holiday shopping

In Final Holiday Stretch, Vt. Businesses Have New Ways to Reach Customers

A series of outdoor markets in Burlington has been popular this holiday shopping season

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With just over a week to go until Christmas, many shipping deadlines for online orders are here, or will be very soon.

That has brick-and-mortar retailers and indie merchants hoping shoppers will remember them for in-person shopping—while wearing masks and sanitizing their hands, among other COVID-19 prevention measures.

Some small businesses in Vermont also have new ways of reaching customers.

"This is huge," florist Meredith Clayton said of a winter market she took part in last week in downtown Burlington.

Clayton said her business, Clayton Floral, lost sales to the pandemic, in the form of bouquets and arrangements for weddings and orders from hotels and restaurants.

For that reason, the designer said she was really glad for the new, temporary opportunity to sell her creations in City Hall Park.

"We're all kind of getting stir-crazy, too, so even just being able to get out—a change of scenery feels very positive and uplifting, which we're all needing," Clayton said.

One of the early markets in Burlington's series of outdoor events had a long line of masked shoppers spaced out as they waited to buy local.

"When you invest in small businesses, the money just goes right back to our community," shopper Jenna Heale told NECN affiliate NBC 5 News earlier this month.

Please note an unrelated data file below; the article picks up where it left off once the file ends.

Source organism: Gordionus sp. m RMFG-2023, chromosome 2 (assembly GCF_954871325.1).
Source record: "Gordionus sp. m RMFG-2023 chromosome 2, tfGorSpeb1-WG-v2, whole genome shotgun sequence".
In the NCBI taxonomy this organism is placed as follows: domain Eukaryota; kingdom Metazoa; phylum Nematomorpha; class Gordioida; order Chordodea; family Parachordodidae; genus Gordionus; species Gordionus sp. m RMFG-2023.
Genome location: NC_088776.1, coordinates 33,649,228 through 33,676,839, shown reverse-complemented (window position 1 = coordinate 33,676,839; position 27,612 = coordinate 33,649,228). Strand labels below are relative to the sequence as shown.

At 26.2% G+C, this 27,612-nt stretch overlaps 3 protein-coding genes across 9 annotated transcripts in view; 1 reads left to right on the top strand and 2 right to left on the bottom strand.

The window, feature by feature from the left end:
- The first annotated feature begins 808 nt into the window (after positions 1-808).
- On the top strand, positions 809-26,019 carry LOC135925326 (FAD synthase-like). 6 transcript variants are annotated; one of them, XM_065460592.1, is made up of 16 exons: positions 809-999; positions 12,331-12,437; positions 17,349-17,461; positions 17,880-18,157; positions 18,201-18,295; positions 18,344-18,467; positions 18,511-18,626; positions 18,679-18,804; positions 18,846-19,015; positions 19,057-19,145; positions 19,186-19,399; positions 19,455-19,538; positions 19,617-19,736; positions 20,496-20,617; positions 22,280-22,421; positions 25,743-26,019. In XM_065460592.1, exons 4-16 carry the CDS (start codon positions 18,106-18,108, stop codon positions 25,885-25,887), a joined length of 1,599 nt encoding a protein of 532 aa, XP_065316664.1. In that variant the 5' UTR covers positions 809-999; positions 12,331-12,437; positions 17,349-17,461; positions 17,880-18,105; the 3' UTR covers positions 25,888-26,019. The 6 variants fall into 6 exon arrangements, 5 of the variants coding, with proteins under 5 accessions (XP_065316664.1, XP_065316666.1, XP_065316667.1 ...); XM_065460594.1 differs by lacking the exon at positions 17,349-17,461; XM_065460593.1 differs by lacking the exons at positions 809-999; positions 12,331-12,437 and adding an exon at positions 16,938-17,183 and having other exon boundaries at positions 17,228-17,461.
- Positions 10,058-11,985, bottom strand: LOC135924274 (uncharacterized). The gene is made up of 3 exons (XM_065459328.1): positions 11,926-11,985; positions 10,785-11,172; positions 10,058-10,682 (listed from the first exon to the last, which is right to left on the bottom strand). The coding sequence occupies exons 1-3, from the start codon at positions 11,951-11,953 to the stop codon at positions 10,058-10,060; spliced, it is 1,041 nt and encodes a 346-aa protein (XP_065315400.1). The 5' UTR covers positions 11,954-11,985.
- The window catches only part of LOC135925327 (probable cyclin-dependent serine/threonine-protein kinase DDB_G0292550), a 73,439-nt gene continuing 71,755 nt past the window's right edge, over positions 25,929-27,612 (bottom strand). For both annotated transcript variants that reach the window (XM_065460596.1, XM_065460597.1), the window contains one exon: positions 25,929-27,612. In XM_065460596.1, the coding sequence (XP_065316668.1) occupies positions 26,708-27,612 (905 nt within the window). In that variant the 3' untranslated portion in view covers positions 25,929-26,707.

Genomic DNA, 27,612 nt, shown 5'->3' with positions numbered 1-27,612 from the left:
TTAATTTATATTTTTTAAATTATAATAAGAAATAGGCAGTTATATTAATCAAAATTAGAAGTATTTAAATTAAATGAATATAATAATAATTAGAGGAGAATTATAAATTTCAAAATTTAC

Burlington's nonprofit education and business incubator space known as Generator produced the covered kiosks used for the markets. They come with electricity and a space heater for merchants, who the mayor said could use a boost after such a tough year.

"I truly believe that Burlington can and will emerge on the other side of this pandemic as an even stronger and healthier community," Mayor Miro Weinberger said at a recent press conference aimed at encouraging people to support city shops and restaurants during the holidays. "Our locally-owned businesses are an important part of that, and I encourage everyone who is able to consider ways to help them."

Small businesses have been working overtime trying to drive critical traffic.

The Vermont Department of Tourism and Marketing and Vermont Agency of Agriculture has been promoting their new online directory built with CARES Act funds,, which links folks to e-commerce and in-person shopping options.

Vermont resident Troy Austin decked out his SUV with Christmas lights

"I get a sense that Vermonters and a number of people around our region are really focused on trying to help their neighbor as much as possible, and this is one way they can do it," Vermont Agriculture Secretary Anson Tebbetts said of the new web resource for shoppers.

The Vermont Retail and Grocers Association, which wants to see storefronts stay filled and vibrant through the COVID-19 crisis and beyond, suggested there's another reason to pick up purchases close to home, whether through curbside ordering or in-store.

That reason is fear over gifts not making it in time, due to shipping delays, according to Erin Sigrist, the president of the Vermont Retail and Grocers Association.

"The best way to avoid that is to shop locally," Sigrist recommended.

Burlington's next winter market runs Wednesday, Dec. 16 through Sunday, Dec. 20, from noon to 6 p.m. More information can be found on the Love Burlington website.

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